China’s September trade growth weaker than expected, failing to retain recovery
Exports fell 10 per cent last month year-on-year
China’s trade growth underperformed expectations and failed to retain its modest recovery in September, as what was once a pillar of the country’s economy continued to lose steam.
A larger-than-expected drop in exports and a return to a fall in imports resulted in a shrinking trade surplus and added pressure to stocks and an already weakening yuan.
Exports fell 10 per cent in September from the same month a year earlier in dollar terms, much larger than a decline of 2.8 per cent in August and compared with an expected drop of 3.3 per cent.
Imports dropped 1.9 per cent, after rising unexpectedly for the first time in nearly two years in August due to rebounding demand for coal and other commodities.
The import growth was lower than the market consensus of a 0.6 per cent rise reported by Bloomberg. It reversed from a gain of 1.5 per cent in August but the deceleration was smaller than a fall of 12.5 per cent in July.
The trade surplus in September narrowed to US$41.99 billion from August’s US$52.05 billion, which was also lower than expected.
Hong Kong stocks extended losses after the data release. The benchmark Hang Seng Index fell 1.5 per cent in the late morning, extending losses from a drop of 1 per cent following the release. The yuan further weakened on Thursday, with the onshore yuan/dollar rate weakening to 6.7271 from Wednesday’s close of 6.7180.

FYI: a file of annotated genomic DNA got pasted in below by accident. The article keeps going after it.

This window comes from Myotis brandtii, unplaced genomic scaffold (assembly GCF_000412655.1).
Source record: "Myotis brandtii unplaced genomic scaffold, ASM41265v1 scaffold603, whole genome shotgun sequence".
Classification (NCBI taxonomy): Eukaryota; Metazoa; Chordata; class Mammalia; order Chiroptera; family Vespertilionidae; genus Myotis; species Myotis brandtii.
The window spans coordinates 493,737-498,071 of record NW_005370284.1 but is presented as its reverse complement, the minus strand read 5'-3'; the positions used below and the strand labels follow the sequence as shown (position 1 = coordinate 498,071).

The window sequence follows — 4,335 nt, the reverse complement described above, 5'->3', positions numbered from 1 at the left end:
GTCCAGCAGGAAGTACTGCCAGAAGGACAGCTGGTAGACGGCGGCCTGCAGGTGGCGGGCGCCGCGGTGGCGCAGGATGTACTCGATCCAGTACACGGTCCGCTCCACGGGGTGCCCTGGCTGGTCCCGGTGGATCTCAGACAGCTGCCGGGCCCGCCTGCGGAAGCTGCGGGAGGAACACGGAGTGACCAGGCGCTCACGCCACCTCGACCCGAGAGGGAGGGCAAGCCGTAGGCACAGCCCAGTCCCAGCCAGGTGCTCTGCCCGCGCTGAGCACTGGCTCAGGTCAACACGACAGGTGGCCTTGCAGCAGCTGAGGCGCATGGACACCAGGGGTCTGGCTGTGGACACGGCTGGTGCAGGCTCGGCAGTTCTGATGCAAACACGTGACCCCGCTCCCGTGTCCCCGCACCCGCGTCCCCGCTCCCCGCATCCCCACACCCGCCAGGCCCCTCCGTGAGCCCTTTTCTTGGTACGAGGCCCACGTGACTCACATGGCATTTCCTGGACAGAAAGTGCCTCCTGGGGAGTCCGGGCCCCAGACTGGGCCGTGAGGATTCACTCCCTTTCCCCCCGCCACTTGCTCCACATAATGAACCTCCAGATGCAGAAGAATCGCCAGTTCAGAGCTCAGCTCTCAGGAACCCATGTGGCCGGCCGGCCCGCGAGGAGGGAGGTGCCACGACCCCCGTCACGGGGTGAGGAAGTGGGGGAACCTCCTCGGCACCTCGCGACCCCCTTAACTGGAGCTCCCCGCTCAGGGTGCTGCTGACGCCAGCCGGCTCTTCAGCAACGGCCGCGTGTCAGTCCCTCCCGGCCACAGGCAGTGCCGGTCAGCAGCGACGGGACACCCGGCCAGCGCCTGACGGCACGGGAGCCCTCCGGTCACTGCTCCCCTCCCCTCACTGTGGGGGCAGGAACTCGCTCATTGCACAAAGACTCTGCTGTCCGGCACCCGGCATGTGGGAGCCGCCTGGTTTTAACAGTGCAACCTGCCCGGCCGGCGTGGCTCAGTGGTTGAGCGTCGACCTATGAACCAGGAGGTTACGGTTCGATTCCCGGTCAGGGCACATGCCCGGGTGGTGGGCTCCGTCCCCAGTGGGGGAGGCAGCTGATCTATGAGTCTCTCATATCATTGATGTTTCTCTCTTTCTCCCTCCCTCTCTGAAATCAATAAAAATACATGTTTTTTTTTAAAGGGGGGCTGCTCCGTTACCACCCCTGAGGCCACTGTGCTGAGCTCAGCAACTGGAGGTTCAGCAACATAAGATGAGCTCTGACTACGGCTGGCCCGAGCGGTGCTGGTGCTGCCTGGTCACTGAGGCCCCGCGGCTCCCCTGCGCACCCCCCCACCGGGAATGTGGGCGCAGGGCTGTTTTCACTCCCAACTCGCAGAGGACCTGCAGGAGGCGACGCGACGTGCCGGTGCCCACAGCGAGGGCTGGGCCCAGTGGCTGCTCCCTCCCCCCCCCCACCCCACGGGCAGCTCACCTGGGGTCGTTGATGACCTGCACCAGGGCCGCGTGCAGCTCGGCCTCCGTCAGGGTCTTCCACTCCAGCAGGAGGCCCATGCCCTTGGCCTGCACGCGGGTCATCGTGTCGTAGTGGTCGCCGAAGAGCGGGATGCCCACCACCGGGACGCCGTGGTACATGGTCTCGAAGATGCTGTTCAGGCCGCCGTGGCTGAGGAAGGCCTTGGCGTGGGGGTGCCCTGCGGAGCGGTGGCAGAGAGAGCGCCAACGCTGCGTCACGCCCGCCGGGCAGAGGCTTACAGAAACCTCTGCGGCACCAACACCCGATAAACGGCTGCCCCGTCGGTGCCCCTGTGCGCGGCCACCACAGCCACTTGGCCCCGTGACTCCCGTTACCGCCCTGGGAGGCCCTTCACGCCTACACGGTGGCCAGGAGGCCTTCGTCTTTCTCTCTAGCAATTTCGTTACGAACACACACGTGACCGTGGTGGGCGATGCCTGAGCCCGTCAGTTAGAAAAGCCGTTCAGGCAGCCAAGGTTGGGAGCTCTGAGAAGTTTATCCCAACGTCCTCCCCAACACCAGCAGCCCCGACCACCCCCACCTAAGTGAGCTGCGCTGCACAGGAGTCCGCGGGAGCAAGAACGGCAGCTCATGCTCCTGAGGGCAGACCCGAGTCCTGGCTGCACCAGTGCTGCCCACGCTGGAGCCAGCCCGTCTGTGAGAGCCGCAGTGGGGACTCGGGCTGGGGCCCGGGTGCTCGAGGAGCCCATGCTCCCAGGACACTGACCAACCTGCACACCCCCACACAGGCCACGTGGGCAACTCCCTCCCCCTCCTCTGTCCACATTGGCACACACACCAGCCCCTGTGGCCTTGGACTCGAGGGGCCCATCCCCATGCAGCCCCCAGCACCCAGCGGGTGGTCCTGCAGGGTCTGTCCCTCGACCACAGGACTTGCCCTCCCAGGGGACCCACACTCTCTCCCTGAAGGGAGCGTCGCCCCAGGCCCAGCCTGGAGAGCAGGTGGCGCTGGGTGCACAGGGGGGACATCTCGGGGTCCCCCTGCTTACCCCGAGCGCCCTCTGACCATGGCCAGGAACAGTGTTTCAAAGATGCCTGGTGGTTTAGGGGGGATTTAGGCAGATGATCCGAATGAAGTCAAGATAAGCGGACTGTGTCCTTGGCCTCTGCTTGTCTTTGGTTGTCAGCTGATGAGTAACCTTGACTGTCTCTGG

Strengthened speculation on a near-term rate hike by the Federal Reserve have sent the dollar index high and added pressure on the yuan. The People’s Bank of China allowed the yuan to break 6.7 – a key psychological level – against the greenback, in a sign it will tolerate more volatility.
The General Administration of Customs said on Thursday that the overall trade situation still faced difficulties, while an index to measure to the prospect of exports rose for the third month in September, indicating export pressure may ease in the fourth quarter.
“Goods exports disappointed in September, breaking – at least for now – a trend of reasonable real export growth and underscoring that the trend towards somewhat stronger global demand growth is going to be gradual and susceptible to setbacks,” said Louis Kuijs, head of Asia economics at Oxford Economics.
Taking falling import prices into account, Kuijs said a “tentative” improvement in imports in August continued into September.
The underperforming trade in September was in contrast to Premier Li Keqiang’s remarks in Macau on Tuesday that third-quarter economic performance was better than expected, and indicated such an improvement could be short-lived.
“Import orders blew out recently, and we are much busier than earlier this year,” said a trader for manganese ore and chrome ore with a global commodity firm. “However the improvement came suddenly, and I’m suspicious whether it can be sustained.”
In addition to price and exchange rate factors, China needs to address fundamental changes in its trading patterns.
Domestically, it is losing advantage as labour costs rise amid an ageing population. Externally, its trading partners such as the United States have launched strategies to attract the return of manufacturing to counter their own slowdowns, adding pressure to China’s processing trade growth, said Li Wei, an economist with the Commonwealth Bank of Australia.
Customs spokesman Huang Songping told a press conference on Thursday that China risks exacerbating trade conflicts amid growing global trade protectionism.